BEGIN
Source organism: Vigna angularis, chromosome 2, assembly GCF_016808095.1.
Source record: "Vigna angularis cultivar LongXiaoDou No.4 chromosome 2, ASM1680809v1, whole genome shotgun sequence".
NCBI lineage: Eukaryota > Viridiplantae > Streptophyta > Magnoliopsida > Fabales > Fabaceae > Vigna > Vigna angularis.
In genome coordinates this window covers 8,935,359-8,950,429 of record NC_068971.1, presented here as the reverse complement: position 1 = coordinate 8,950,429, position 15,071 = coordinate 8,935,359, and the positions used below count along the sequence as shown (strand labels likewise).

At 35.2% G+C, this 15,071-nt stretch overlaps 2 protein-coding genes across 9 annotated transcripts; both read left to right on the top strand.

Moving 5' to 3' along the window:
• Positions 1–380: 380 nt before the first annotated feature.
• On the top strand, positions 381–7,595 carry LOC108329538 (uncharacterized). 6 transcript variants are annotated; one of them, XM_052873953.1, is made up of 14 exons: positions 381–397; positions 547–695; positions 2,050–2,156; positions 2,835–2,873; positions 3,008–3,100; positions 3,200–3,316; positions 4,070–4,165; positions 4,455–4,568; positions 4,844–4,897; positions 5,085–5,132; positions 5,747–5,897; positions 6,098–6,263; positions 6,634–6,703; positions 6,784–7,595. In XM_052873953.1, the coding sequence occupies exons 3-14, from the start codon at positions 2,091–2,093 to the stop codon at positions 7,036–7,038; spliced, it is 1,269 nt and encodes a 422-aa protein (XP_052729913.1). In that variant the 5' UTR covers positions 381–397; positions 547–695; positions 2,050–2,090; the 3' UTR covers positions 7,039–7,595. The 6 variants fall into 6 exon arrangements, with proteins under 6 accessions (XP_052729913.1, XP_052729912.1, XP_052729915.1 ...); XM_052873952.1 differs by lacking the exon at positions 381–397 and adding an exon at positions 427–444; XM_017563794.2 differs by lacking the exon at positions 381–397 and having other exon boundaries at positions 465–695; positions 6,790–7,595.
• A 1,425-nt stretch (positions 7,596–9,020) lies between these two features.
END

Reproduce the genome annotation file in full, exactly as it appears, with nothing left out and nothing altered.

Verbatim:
Source organism: Vigna angularis, chromosome 2, assembly GCF_016808095.1.
Source record: "Vigna angularis cultivar LongXiaoDou No.4 chromosome 2, ASM1680809v1, whole genome shotgun sequence".
NCBI lineage: Eukaryota > Viridiplantae > Streptophyta > Magnoliopsida > Fabales > Fabaceae > Vigna > Vigna angularis.
In genome coordinates this window covers 8,935,359-8,950,429 of record NC_068971.1, presented here as the reverse complement: position 1 = coordinate 8,950,429, position 15,071 = coordinate 8,935,359, and the positions used below count along the sequence as shown (strand labels likewise).

At 35.2% G+C, this 15,071-nt stretch overlaps 2 protein-coding genes across 9 annotated transcripts; both read left to right on the top strand.

Moving 5' to 3' along the window:
• Positions 1–380: 380 nt before the first annotated feature.
• On the top strand, positions 381–7,595 carry LOC108329538 (uncharacterized). 6 transcript variants are annotated; one of them, XM_052873953.1, is made up of 14 exons: positions 381–397; positions 547–695; positions 2,050–2,156; positions 2,835–2,873; positions 3,008–3,100; positions 3,200–3,316; positions 4,070–4,165; positions 4,455–4,568; positions 4,844–4,897; positions 5,085–5,132; positions 5,747–5,897; positions 6,098–6,263; positions 6,634–6,703; positions 6,784–7,595. In XM_052873953.1, the coding sequence occupies exons 3-14, from the start codon at positions 2,091–2,093 to the stop codon at positions 7,036–7,038; spliced, it is 1,269 nt and encodes a 422-aa protein (XP_052729913.1). In that variant the 5' UTR covers positions 381–397; positions 547–695; positions 2,050–2,090; the 3' UTR covers positions 7,039–7,595. The 6 variants fall into 6 exon arrangements, with proteins under 6 accessions (XP_052729913.1, XP_052729912.1, XP_052729915.1 ...); XM_052873952.1 differs by lacking the exon at positions 381–397 and adding an exon at positions 427–444; XM_017563794.2 differs by lacking the exon at positions 381–397 and having other exon boundaries at positions 465–695; positions 6,790–7,595.
• A 1,425-nt stretch (positions 7,596–9,020) lies between these two features.